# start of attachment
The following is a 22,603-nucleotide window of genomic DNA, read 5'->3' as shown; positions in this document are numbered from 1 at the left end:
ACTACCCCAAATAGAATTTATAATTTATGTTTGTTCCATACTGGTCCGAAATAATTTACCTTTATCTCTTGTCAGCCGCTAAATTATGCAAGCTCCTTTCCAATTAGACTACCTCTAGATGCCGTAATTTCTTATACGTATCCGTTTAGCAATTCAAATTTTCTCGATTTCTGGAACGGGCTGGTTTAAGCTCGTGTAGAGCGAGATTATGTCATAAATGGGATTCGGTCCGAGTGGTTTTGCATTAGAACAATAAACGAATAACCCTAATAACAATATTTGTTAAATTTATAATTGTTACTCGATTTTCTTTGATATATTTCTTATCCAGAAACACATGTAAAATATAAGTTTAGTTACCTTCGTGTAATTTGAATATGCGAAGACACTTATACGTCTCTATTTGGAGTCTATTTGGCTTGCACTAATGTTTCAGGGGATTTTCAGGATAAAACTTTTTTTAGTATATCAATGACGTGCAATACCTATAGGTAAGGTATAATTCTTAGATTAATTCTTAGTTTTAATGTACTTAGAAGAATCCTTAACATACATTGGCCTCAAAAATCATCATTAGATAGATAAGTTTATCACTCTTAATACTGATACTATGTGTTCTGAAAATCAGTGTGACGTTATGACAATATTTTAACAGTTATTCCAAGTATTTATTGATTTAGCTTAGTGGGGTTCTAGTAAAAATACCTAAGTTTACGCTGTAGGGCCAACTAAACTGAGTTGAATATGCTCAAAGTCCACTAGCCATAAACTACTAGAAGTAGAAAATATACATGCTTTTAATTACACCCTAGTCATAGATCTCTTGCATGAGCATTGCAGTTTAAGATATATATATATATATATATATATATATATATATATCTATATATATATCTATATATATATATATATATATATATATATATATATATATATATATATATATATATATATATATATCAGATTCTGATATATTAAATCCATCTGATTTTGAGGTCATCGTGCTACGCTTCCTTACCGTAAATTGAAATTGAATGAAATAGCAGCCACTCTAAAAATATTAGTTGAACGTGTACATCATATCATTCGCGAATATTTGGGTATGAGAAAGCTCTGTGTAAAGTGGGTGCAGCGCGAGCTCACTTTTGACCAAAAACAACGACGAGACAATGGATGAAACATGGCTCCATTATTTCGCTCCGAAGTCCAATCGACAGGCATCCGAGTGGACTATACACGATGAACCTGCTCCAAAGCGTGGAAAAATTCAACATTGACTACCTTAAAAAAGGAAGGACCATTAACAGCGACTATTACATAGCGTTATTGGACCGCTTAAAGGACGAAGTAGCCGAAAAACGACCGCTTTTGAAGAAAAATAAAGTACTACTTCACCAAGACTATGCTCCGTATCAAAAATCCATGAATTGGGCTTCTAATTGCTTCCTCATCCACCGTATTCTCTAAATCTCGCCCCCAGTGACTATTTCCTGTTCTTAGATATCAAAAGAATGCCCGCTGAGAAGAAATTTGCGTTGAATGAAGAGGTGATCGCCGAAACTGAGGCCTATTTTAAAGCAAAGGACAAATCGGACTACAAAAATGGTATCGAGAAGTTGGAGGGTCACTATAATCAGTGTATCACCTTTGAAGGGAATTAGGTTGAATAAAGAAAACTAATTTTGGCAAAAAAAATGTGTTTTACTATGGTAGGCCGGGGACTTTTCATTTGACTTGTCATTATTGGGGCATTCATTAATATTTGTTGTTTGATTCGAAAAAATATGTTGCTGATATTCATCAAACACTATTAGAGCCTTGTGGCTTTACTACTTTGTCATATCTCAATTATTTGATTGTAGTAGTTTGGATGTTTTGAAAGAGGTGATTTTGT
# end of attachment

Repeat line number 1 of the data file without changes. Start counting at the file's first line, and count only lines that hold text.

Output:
The following is a 22,603-nucleotide window of genomic DNA, read 5'->3' as shown; positions in this document are numbered from 1 at the left end: